“Darkness cannot drive out darkness; only light can do that. Hate cannot drive out hate; only love can do that,” observed Martin Luther King, Jr. Be a person who lives and walks in the light.
11. Get back to nature.
Most people discover that spending time in the outdoors is a remedy for almost any soul sickness. Take advantage of this natural therapy by gardening, hiking, mountain climbing, or simply taking a leisurely stroll through a nearby park.
12. Practice self-care.
Your ability to deal with stress increases as you take care of yourself. Do this by eating nutritious, balanced meals, by exercising, and by getting enough sleep.
13. Smell serenity.
Take a walk through a grove of pine trees or light a candle that smells like cedar. Stimulating the olfactory senses can be a real spirit soother.
14. Believe in truth and love.
Consider this wisdom from Gandhi: “‘When I despair, I remember that all through history the way of truth and love has always won. There have been tyrants and murderers and for a time they seem invincible, but in the end they always fall. Think of it, always.”
15. Get a daily dose of vitamin “H.”
Humor lightens the load of life and reduces anxieties. Buy a joke book and read it regularly, or check out the many humor sites on the Internet to get a laugh daily.
16. Finish what you start.
A great deal of satisfaction and contentment in life results from completing challenging and arduous tasks. John Stephen Akhwari of Tanzania is sometimes described as “the greatest last-place finisher.” This unique description was given to him in 1968 while in Mexico City competing in the Olympics. Out of the cold darkness Akhwari entered the far end of the stadium, pain hobbling his every step. His leg was bloody and bandaged. The winner of the Olympic marathon had been declared more than an hour ear-lier. Only a few spectators remained. But the lone runner pressed on. As he crossed the finish line, the small crowd roared out its appreciation. Afterward a reporter asked the runner why he had not retired from the race, since he had no chance of winning. He seemed confused by the question. Finally he answered: “My country did not send me to Mexico City to start the race. They sent me to finish.”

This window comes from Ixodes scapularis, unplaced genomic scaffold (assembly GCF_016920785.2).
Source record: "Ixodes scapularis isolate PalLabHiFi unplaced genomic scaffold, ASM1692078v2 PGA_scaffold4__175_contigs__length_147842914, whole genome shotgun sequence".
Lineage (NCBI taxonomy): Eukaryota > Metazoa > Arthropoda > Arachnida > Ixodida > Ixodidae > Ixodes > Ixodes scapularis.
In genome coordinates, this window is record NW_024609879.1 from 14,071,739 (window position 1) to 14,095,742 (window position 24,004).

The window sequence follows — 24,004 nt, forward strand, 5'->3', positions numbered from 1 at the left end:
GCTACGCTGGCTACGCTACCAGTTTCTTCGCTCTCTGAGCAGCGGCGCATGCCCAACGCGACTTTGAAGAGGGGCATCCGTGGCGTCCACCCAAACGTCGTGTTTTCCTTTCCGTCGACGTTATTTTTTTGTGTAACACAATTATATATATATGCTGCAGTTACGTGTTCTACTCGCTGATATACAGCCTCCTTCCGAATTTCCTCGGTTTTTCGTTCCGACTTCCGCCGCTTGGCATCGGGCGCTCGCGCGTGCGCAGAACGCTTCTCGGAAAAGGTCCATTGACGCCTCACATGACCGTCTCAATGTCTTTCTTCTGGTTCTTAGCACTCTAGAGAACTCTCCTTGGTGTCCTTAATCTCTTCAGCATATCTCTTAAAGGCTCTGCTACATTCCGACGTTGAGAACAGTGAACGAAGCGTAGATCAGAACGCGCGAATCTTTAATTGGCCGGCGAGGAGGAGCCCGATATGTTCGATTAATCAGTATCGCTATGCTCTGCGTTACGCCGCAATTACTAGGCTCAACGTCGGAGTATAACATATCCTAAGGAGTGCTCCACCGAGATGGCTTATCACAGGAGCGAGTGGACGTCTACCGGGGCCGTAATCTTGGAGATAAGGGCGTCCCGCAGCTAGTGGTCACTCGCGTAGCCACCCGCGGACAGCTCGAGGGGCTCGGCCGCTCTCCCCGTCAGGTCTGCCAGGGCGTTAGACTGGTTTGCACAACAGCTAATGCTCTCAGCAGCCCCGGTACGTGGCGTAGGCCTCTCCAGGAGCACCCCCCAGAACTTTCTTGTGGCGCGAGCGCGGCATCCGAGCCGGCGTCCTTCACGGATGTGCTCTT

Go out on a cloudless night. Gaze at the moon. Use your mind to picture a river of moonlight. Imagine loading your anxieties and concerns into a gondola, and letting them float all the stresses away.
18. Maintain personal integrity.
Duplicity is stressful. Avoid that trip. Say what you mean, and mean what you say. Exemplify the values you profess to admire.
19. Remember that attitudes are more important than facts.
Television personality Hugh Downs observes: “A happy person is not a person in a certain set of circumstances, but rather a person with a certain set of attitudes.”
20. Forgive generously.
When you have been slighted, of-fended, or insulted, train yourself to forgive quickly and generously. Rehearsing wrongs and reviewing retribution can be tiresome burdens to carry. Let go of resentment and relinquish the need of retribution. In so doing, you will discover the weight of anger and hostility is lifted out of your life.
21. Simplify your life.
You don’t need to have what “everyone” else has in order to enjoy life. Trying to keep up with others can break you financially and emotionally. Consider Alay Desai, who is an executive in the Silicon Valley. Despite his large salary and an M.B.A. from the Wharton School of Business, he returns home each evening to a one-bedroom apartment furnished only with history books and a used TV. He and his wife, Nilima, sleep on the floor on a comforter and two pillows. They drive a 10-year-old Chevy Nova. “I don’t need all those laptops and cell phones and Palm Pilots. I don’t need a BMW or a dream home full of tech toys,” he says.
22. Just say no!
You don’t have to do everything. You don’t have to agree to accept every request that comes your way. “No, thank you” can be the three-word sentence that gives you a less hectic schedule and more peace of mind.
23. Make mealtimes peaceful.
Never eat standing up. Don’t wolf your food down. Pace yourself at mealtime. Sit down to a table carefully set with china and silverware. Light a candle. Decorate a table with a floral arrangement. Offer a prayer of thanks for the meal. Eat carefully and consciously.
24. Know what’s important in life.
Don’t get caught up in chasing after superficial goals such as materialism, wealth, or success. Such a chase can become emotionally exhausting. Live by principles that are deeper and produce contentment with life. Tip O’Neill, the late congressman and former Speaker of the House, said some of the best advice he ever received was from his mentor, Boston politician James Michael Curley. Recalled O’Neill, “He said, `Son, it’s nice to be important. But remember, it’s more important to be nice.’ “
* Bible texts in this article are from the Holy Bible, New International Version. Copyright © 1973, 1978, 1984, International Bible Society. Used by permission of Zondervan Bible Publishers.